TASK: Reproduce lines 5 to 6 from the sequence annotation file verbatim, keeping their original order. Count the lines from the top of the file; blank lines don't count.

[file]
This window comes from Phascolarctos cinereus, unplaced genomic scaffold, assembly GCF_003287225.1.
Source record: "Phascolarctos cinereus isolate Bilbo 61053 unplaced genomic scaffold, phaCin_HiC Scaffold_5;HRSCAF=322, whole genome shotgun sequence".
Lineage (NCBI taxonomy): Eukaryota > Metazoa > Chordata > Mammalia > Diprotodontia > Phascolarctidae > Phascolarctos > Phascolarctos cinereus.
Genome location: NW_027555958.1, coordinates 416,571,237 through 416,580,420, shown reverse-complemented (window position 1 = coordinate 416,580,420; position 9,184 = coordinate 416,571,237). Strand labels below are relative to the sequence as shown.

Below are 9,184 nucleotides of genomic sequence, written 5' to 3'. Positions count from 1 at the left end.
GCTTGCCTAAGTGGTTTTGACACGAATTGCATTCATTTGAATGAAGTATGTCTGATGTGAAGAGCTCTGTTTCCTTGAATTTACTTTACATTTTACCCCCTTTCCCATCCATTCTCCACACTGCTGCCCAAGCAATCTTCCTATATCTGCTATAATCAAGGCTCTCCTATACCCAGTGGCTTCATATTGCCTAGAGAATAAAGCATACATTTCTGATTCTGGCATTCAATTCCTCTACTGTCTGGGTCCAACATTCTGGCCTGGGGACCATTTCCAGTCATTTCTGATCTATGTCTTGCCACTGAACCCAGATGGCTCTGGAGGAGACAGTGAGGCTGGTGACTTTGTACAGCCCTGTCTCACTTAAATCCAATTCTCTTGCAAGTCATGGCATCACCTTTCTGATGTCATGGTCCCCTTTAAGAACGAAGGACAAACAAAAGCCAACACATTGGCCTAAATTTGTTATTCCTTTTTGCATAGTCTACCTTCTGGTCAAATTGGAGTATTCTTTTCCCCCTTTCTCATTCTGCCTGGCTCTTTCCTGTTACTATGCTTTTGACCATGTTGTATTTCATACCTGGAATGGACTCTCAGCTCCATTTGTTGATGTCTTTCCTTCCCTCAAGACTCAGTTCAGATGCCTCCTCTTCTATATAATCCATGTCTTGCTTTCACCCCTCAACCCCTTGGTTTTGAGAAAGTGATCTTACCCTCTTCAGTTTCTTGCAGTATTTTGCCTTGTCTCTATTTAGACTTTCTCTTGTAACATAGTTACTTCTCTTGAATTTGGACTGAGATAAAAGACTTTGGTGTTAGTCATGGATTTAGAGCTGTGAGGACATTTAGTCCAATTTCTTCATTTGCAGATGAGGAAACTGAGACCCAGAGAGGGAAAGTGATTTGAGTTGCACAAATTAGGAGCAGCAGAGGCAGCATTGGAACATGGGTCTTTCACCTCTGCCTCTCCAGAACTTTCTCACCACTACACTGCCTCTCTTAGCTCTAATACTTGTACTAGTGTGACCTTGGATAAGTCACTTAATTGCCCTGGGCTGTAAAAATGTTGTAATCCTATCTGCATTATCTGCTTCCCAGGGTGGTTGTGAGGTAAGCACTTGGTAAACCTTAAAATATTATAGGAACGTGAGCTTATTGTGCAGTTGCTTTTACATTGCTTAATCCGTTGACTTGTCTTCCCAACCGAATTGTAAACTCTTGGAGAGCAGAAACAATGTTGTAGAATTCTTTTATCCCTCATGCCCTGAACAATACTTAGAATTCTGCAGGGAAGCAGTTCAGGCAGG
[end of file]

Below are 9,184 nucleotides of genomic sequence, written 5' to 3'. Positions count from 1 at the left end.
GCTTGCCTAAGTGGTTTTGACACGAATTGCATTCATTTGAATGAAGTATGTCTGATGTGAAGAGCTCTGTTTCCTTGAATTTACTTTACATTTTACCCCCTTTCCCATCCATTCTCCACACTGCTGCCCAAGCAATCTTCCTATATCTGCTATAATCAAGGCTCTCCTATACCCAGTGGCTTCATATTGCCTAGAGAATAAAGCATACATTTCTGATTCTGGCATTCAATTCCTCTACTGTCTGGGTCCAACATTCTGGCCTGGGGACCATTTCCAGTCATTTCTGATCTATGTCTTGCCACTGAACCCAGATGGCTCTGGAGGAGACAGTGAGGCTGGTGACTTTGTACAGCCCTGTCTCACTTAAATCCAATTCTCTTGCAAGTCATGGCATCACCTTTCTGATGTCATGGTCCCCTTTAAGAACGAAGGACAAACAAAAGCCAACACATTGGCCTAAATTTGTTATTCCTTTTTGCATAGTCTACCTTCTGGTCAAATTGGAGTATTCTTTTCCCCCTTTCTCATTCTGCCTGGCTCTTTCCTGTTACTATGCTTTTGACCATGTTGTATTTCATACCTGGAATGGACTCTCAGCTCCATTTGTTGATGTCTTTCCTTCCCTCAAGACTCAGTTCAGATGCCTCCTCTTCTATATAATCCATGTCTTGCTTTCACCCCTCAACCCCTTGGTTTTGAGAAAGTGATCTTACCCTCTTCAGTTTCTTGCAGTATTTTGCCTTGTCTCTATTTAGACTTTCTCTTGTAACATAGTTACTTCTCTTGAATTTGGACTGAGATAAAAGACTTTGGTGTTAGTCATGGATTTAGAGCTGTGAGGACATTTAGTCCAATTTCTTCATTTGCAGATGAGGAAACTGAGACCCAGAGAGGGAAAGTGATTTGAGTTGCACAAATTAGGAGCAGCAGAGGCAGCATTGGAACATGGGTCTTTCACCTCTGCCTCTCCAGAACTTTCTCACCACTACACTGCCTCTCTTAGCTCTAATACTTGTACTAGTGTGACCTTGGATAAGTCACTTAATTGCCCTGGGCTGTAAAAATGTTGTAATCCTATCTGCATTATCTGCTTCCCAGGGTGGTTGTGAGGTAAGCACTTGGTAAACCTTAAAATATTATAGGAACGTGAGCTTATTGTGCAGTTGCTTTTACATTGCTTAATCCGTTGACTTGTCTTCCCAACCGAATTGTAAACTCTTGGAGAGCAGAAACAATGTTGTAGAATTCTTTTATCCCTCATGCCCTGAACAATACTTAGAATTCTGCAGGGAAGCAGTTCAGGCAGG